New elections method runs successfully

September 15, 2008 — by Albert Gu

By now, most upperclassmen are used to having class interrupted once or twice a year to vote for elections. However, this system may change soon if the election commission’s new idea works.

In the past, the commission would hand out slips of paper in manila envelopes, distribute them to every teacher and collect them all 10 minutes later, a process that was time consuming and disrupted the classroom environment.

“The teachers were starting to get annoyed because there are a lot of elections,” said elections commissioner senior Tiffany Wang. “We tried to cut down on the number of times we visited them, but toward the end of the year there were too many events.”

Because of the complaints, the commission came up with a new system. For the freshman class elections, they set up a table in the quad during lunch, open to any freshmen who wanted to vote. The students lined up by last name and showed their student IDs. Then, the person running the table would cross their names off the class list and give them a slip of paper to vote on.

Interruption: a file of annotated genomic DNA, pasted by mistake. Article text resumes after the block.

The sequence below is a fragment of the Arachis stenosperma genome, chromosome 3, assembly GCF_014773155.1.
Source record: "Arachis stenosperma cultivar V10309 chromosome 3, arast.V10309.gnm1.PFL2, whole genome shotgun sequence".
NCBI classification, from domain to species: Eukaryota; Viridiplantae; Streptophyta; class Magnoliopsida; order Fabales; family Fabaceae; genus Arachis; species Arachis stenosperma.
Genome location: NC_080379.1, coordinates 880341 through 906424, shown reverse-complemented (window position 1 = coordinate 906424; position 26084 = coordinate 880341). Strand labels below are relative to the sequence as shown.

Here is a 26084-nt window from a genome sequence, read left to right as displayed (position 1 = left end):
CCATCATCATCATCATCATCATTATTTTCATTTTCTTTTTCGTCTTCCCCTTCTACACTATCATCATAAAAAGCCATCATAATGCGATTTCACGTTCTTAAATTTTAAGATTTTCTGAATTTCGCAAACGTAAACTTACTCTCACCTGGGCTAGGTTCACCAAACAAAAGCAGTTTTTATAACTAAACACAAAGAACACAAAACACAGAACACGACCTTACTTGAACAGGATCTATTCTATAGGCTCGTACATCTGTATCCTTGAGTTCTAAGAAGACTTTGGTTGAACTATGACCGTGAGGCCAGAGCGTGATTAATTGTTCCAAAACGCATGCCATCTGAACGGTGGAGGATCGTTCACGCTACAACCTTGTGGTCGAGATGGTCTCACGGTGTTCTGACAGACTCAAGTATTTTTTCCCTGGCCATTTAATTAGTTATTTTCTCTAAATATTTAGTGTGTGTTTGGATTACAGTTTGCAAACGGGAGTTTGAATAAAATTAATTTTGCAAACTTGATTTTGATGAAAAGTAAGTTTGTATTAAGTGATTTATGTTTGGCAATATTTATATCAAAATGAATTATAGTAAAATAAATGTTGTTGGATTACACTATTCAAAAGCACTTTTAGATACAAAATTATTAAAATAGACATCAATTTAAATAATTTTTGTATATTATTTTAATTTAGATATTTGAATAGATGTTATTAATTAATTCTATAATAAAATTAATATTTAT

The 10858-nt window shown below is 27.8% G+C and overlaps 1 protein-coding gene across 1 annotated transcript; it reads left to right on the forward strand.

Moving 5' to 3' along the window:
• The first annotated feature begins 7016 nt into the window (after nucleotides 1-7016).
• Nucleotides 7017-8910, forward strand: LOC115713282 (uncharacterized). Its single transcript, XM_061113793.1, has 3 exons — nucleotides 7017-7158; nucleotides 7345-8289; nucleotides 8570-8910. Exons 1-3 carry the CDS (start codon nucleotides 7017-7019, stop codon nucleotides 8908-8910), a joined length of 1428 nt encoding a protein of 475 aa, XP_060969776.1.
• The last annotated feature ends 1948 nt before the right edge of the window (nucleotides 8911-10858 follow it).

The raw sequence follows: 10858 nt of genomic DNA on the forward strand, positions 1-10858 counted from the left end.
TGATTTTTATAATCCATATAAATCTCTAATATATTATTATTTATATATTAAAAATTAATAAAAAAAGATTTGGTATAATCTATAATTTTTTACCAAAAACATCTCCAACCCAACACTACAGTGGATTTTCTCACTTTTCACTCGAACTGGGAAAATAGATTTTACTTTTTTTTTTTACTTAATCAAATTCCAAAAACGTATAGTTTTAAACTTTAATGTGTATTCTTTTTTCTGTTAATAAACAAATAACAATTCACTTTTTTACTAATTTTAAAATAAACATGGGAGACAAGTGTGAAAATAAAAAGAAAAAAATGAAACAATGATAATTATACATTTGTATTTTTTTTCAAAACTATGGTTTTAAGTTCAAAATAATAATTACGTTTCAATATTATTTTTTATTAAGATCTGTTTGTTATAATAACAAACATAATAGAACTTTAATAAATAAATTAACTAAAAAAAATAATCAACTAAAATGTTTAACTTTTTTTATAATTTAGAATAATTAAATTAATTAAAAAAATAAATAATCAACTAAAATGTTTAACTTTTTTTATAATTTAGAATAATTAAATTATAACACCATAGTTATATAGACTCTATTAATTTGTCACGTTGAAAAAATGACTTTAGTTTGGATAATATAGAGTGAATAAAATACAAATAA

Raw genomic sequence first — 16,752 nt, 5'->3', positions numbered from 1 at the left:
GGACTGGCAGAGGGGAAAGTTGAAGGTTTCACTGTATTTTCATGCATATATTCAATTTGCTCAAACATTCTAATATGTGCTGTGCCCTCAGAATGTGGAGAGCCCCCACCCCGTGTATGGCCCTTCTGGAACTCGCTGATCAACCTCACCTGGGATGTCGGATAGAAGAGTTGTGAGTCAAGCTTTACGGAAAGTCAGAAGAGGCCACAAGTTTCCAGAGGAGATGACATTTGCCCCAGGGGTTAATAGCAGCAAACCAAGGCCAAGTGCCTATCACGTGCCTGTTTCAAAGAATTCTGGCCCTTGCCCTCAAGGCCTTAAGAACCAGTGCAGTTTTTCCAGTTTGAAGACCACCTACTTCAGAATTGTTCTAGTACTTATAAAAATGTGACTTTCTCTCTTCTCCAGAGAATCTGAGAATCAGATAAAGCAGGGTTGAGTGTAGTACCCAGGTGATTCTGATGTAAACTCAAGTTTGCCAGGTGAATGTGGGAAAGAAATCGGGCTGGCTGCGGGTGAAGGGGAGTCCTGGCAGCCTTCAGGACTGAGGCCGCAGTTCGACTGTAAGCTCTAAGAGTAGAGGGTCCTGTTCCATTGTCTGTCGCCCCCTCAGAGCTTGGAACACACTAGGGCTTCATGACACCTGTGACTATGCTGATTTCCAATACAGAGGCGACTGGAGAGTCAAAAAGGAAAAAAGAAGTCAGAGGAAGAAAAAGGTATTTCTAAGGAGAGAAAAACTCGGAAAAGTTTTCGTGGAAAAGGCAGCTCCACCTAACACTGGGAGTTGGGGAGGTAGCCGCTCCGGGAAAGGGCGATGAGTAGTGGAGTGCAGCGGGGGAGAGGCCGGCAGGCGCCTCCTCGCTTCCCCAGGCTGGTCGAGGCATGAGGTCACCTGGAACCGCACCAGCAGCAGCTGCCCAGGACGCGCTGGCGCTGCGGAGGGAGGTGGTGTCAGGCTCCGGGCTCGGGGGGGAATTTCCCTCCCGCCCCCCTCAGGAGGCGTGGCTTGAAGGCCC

The freshman elections took place on Sept. 4 and 5. Out of a freshman class of about 300, 70 voted in the preliminaries and over 150 participated in the final election. Although less people voted using the new system, the results were more accurate because only people who actually wanted a say played a part, commissioners said.

The election ran smoothly and the results came out quickly. Kayvon Revaii was voted treasurer, Vishal Goel took secretary, Peter Chen became vice president, and Anshu Siripurapu became the new freshmen class president.

“Before, people would just vote randomly like, ‘I’ve heard of this guy, I’ll vote for him’ or ‘this guy has a cool name, why don’t I vote for him’,” said senior Heraa Hyder. “Now the election has become more personal.”